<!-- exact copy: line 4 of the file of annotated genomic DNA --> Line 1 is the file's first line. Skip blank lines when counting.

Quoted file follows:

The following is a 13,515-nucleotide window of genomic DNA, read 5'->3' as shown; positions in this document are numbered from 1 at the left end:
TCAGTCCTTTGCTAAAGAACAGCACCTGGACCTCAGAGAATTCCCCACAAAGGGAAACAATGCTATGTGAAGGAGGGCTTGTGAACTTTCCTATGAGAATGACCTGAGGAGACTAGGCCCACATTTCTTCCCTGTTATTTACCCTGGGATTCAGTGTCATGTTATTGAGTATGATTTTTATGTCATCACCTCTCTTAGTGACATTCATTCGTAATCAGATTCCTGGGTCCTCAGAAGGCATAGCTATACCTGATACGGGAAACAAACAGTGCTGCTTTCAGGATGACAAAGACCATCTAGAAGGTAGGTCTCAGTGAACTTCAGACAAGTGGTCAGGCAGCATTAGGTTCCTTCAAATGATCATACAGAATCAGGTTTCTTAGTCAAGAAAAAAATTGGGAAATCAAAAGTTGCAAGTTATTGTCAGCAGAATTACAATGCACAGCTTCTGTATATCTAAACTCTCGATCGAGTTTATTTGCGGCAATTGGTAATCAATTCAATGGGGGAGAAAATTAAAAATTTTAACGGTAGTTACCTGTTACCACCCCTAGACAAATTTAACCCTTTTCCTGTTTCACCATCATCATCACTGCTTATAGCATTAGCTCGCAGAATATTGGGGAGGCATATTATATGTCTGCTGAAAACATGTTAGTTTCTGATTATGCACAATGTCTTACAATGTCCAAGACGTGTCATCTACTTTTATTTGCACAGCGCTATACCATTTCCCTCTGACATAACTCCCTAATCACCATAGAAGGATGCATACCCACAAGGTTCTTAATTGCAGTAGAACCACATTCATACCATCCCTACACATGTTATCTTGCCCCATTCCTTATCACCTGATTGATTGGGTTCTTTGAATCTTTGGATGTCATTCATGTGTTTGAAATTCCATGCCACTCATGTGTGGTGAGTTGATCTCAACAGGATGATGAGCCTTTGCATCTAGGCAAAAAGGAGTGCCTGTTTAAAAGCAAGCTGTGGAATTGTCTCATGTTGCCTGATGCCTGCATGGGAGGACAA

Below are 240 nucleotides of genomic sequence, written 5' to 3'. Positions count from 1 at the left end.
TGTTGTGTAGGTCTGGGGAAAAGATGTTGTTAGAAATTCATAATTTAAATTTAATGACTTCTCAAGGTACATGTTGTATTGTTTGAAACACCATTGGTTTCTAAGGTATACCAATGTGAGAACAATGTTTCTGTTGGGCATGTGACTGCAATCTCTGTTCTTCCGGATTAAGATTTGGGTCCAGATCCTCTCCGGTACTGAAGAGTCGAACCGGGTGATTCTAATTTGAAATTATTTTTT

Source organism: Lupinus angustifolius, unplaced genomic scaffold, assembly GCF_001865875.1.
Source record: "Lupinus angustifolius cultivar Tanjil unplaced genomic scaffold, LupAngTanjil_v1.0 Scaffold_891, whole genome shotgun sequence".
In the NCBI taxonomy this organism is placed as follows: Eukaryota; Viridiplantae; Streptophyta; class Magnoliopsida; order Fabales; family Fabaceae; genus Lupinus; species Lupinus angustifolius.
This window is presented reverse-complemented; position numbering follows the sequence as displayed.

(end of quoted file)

TGTTGTGTAGGTCTGGGGAAAAGATGTTGTTAGAAATTCATAATTTAAATTTAATGACTTCTCAAGGTACATGTTGTATTGTTTGAAACACCATTGGTTTCTAAGGTATACCAATGTGAGAACAATGTTTCTGTTGGGCATGTGACTGCAATCTCTGTTCTTCCGGATTAAGATTTGGGTCCAGATCCTCTCCGGTACTGAAGAGTCGAACCGGGTGATTCTAATTTGAAATTATTTTTT